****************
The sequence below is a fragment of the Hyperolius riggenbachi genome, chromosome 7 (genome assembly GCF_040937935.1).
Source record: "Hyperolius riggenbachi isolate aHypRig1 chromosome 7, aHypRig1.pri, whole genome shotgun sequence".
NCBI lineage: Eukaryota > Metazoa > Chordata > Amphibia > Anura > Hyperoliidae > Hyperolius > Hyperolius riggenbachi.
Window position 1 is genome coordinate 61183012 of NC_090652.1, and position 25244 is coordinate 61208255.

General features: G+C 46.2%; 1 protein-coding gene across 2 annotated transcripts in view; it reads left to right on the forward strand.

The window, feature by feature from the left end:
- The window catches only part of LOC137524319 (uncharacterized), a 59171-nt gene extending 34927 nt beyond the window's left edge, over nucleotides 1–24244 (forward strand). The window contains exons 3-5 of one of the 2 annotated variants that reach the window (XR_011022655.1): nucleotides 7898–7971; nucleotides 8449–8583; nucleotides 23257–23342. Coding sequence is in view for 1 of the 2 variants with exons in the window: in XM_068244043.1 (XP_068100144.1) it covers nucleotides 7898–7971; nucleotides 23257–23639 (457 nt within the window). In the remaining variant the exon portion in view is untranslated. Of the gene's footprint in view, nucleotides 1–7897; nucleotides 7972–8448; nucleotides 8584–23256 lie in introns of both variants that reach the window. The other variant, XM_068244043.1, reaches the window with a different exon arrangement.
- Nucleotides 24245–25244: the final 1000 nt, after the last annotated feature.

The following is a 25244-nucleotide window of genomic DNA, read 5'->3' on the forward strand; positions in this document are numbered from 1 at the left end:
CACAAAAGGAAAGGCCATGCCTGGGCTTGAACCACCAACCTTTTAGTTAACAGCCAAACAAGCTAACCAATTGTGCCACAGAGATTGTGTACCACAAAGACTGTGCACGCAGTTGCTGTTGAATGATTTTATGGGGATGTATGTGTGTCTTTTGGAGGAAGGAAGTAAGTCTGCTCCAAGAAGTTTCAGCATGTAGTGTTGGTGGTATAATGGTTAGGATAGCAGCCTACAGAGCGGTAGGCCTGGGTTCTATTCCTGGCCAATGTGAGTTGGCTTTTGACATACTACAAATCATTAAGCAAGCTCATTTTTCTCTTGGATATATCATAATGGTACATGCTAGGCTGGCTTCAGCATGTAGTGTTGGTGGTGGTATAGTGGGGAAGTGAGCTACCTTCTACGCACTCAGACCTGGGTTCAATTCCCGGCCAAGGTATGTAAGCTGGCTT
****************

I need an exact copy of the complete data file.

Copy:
The sequence below is a fragment of the Hyperolius riggenbachi genome, chromosome 7 (genome assembly GCF_040937935.1).
Source record: "Hyperolius riggenbachi isolate aHypRig1 chromosome 7, aHypRig1.pri, whole genome shotgun sequence".
NCBI lineage: Eukaryota > Metazoa > Chordata > Amphibia > Anura > Hyperoliidae > Hyperolius > Hyperolius riggenbachi.
Window position 1 is genome coordinate 61183012 of NC_090652.1, and position 25244 is coordinate 61208255.

General features: G+C 46.2%; 1 protein-coding gene across 2 annotated transcripts in view; it reads left to right on the forward strand.

The window, feature by feature from the left end:
- The window catches only part of LOC137524319 (uncharacterized), a 59171-nt gene extending 34927 nt beyond the window's left edge, over nucleotides 1–24244 (forward strand). The window contains exons 3-5 of one of the 2 annotated variants that reach the window (XR_011022655.1): nucleotides 7898–7971; nucleotides 8449–8583; nucleotides 23257–23342. Coding sequence is in view for 1 of the 2 variants with exons in the window: in XM_068244043.1 (XP_068100144.1) it covers nucleotides 7898–7971; nucleotides 23257–23639 (457 nt within the window). In the remaining variant the exon portion in view is untranslated. Of the gene's footprint in view, nucleotides 1–7897; nucleotides 7972–8448; nucleotides 8584–23256 lie in introns of both variants that reach the window. The other variant, XM_068244043.1, reaches the window with a different exon arrangement.
- Nucleotides 24245–25244: the final 1000 nt, after the last annotated feature.

The following is a 25244-nucleotide window of genomic DNA, read 5'->3' on the forward strand; positions in this document are numbered from 1 at the left end:
CACAAAAGGAAAGGCCATGCCTGGGCTTGAACCACCAACCTTTTAGTTAACAGCCAAACAAGCTAACCAATTGTGCCACAGAGATTGTGTACCACAAAGACTGTGCACGCAGTTGCTGTTGAATGATTTTATGGGGATGTATGTGTGTCTTTTGGAGGAAGGAAGTAAGTCTGCTCCAAGAAGTTTCAGCATGTAGTGTTGGTGGTATAATGGTTAGGATAGCAGCCTACAGAGCGGTAGGCCTGGGTTCTATTCCTGGCCAATGTGAGTTGGCTTTTGACATACTACAAATCATTAAGCAAGCTCATTTTTCTCTTGGATATATCATAATGGTACATGCTAGGCTGGCTTCAGCATGTAGTGTTGGTGGTGGTATAGTGGGGAAGTGAGCTACCTTCTACGCACTCAGACCTGGGTTCAATTCCCGGCCAAGGTATGTAAGCTGGCTT